Does data anonymization really matter?

In a previous article, I talked about how to drive modern personalization initiatives through machine learning by using customer data from different channels. Phy-gital (physical + digital) shoppers share personal data as a form of currency in exchange for free services and better experiences. This means organizations are facing the challenge of striking the right balance between tailored, personalized experiences and the inherent risks associated with managing large amounts of customer data. Organizations must be more transparent about how they use this data by giving customers more control over what is used—and they should go beyond current regulations to ensure the highest data security.

To continue the conversation, today we’ll discuss the types of anonymization approaches that will help companies reach their personalization objectives without compromising on customer privacy. Businesses collect a wide range of customer data: personal, interaction and transaction. Also known as “personally identified information,” personal data is used to identify an individual in context. In the anonymization approach, this data is segregated from interaction and transactional data—and it’s treated differently. Common anonymization techniques include:

  • Conversion of identity data into nonidentifiable data: Some identity fields are converted into nonidentifiable attributes, such as changing birthdate to age group, address to postal code, or phone number to area code. Identity attributes are also removed from the data. This technique is used by scientists to access data for exploration and analysis for segmentation and building machine learning models, which are then used to offer a personalized experience to target customers through cookies or to identify similar customers through look-alike modeling.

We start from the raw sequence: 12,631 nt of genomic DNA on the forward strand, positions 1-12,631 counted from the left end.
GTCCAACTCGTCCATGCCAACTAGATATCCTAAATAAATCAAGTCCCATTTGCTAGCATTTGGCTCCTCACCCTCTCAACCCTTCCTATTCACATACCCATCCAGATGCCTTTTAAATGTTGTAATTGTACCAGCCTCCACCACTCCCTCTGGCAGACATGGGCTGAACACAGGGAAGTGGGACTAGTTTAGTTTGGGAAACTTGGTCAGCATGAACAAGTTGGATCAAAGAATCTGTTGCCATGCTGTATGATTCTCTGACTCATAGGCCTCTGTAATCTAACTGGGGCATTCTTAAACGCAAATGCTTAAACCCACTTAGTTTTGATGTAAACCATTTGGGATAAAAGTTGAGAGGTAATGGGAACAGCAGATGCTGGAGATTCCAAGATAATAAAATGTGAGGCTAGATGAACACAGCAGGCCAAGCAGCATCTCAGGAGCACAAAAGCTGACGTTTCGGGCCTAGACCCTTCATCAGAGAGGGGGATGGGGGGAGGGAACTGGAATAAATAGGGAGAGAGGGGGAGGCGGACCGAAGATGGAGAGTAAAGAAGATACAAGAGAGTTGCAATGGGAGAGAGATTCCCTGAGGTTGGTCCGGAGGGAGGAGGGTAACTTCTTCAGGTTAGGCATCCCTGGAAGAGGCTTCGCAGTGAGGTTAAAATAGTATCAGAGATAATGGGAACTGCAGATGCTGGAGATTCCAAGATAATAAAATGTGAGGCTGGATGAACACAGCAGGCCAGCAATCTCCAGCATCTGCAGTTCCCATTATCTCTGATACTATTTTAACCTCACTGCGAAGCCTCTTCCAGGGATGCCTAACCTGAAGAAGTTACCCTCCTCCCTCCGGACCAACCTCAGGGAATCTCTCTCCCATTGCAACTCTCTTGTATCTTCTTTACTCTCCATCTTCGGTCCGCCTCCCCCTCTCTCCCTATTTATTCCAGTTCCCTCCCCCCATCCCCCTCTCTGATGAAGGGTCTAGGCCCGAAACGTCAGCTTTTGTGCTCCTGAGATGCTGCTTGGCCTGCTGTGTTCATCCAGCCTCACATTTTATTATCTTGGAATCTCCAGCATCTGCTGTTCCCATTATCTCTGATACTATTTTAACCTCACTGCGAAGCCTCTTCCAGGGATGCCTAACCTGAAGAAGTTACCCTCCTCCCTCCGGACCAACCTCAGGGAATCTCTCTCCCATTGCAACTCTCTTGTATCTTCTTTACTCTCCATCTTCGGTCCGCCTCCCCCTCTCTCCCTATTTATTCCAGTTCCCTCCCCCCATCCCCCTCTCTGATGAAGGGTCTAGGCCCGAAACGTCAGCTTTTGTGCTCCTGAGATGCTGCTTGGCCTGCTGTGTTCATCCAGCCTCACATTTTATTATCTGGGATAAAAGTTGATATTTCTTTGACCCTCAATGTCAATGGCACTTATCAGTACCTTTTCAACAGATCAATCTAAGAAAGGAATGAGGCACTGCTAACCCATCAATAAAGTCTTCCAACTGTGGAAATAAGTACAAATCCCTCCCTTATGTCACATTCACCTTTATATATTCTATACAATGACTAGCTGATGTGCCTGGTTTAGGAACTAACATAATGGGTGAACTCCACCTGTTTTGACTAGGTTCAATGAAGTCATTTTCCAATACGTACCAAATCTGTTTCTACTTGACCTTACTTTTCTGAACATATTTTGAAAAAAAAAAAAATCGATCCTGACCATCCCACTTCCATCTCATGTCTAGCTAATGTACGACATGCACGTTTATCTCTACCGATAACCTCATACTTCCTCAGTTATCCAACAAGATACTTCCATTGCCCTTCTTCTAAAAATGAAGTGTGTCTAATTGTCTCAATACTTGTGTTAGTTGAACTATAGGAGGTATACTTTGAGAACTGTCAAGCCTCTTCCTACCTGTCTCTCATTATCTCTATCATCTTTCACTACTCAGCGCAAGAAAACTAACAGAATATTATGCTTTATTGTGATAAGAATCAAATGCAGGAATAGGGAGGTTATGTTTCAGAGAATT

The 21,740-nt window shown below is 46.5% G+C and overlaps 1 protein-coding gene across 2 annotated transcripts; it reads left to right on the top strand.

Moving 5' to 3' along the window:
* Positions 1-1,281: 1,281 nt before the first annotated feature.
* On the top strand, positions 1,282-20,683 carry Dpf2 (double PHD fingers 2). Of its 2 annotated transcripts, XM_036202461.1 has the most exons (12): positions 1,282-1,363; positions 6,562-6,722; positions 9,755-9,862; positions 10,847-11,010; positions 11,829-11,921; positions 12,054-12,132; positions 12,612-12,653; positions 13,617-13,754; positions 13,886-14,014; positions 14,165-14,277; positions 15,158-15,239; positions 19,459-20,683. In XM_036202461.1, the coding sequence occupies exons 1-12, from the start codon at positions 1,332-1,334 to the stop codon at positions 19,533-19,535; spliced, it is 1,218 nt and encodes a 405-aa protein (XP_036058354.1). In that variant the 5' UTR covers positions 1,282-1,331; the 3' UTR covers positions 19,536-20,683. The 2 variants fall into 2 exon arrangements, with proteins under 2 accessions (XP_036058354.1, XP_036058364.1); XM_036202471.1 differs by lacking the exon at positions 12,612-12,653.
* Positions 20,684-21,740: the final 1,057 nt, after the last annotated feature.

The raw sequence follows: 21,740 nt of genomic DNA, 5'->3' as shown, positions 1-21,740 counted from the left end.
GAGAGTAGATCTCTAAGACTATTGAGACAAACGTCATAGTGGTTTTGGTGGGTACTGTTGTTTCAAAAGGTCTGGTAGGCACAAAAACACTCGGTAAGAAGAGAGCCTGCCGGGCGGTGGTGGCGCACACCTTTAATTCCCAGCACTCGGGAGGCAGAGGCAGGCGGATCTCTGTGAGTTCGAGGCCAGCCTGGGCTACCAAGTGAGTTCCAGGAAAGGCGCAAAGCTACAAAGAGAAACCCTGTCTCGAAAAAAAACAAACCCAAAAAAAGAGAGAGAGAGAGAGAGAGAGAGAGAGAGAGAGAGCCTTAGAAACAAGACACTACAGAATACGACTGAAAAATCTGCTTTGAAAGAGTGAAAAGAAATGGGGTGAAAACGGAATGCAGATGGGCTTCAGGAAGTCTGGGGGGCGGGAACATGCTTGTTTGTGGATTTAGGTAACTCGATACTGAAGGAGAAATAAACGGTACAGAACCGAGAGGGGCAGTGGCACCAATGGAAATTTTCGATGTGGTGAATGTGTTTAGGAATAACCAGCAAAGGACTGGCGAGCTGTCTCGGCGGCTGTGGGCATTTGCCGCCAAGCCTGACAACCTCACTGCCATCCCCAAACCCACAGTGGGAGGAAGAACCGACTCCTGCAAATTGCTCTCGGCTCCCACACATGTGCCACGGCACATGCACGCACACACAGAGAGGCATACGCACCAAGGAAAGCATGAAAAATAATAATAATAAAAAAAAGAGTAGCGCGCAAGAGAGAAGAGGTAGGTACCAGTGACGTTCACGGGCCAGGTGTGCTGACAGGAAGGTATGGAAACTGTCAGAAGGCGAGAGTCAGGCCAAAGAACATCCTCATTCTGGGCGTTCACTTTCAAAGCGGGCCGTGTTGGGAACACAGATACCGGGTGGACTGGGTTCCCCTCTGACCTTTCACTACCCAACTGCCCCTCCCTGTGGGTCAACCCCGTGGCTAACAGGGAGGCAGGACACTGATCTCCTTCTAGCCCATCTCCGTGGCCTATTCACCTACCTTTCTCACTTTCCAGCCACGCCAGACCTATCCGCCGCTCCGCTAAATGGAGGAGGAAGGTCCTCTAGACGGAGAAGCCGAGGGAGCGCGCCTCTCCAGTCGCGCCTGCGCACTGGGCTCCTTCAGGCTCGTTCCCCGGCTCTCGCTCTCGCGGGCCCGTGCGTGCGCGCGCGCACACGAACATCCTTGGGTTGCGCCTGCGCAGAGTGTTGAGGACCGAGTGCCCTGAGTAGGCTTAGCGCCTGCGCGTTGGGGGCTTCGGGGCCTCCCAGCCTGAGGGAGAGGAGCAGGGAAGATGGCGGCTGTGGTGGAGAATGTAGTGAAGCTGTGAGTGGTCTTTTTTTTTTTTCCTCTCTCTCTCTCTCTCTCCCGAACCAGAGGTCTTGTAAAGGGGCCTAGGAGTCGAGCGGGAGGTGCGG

• Data encryption or masking: Identity data is encrypted or masked with nonidentifiable data to ensure that it’s not readable. In this case, the identity data is necessary to reach the customer. An example would be where the campaign management application needs an email address to send an email promotion or a postal address to send a coupon book in direct mail. The users can create audience segments for their campaigns through nonidentifable attributes without accessing encrypted identity attributes. While, the campaign management application will decrypt the identity data to send the promotion or coupon to the customer.
  • Segregation of identity data: Identity data is removed from the overall customer data and kept in separate protected storage. The data is secured in such a way that access to it is kept programmatic, with very minimal direct access for troubleshooting. A customer service application or e-commerce application would be able to access identity data primarily for verification or solicitation purposes. In this case, the identity data store also has a link or identifier that will allow connection to the nonidentifiable data. In this technique, the application can connect to nonidentifiable data from identity data but will not be able to connect to identity data from non-identifiable data.

These anonymization techniques are not exclusive and may be combined. They’re generally used in the context of data stores. Analytical data stores convert nonidentifiable data, and campaign management stores use data encryption or masking.

Customer trust is an essential building block for an omnichannel personalization framework. Consumers must believe that your business has a code of honor for their data—and that this code is upheld. Anonymization is a key component of data privacy, security and governance offerings. Business must include it in their data initiatives that drive personalization. To learn more, read about the four steps to personalization in our latest e-book.

Contact Mindtree to schedule a conversation about aligning your data analytics initiatives with data privacy, security and governance standards.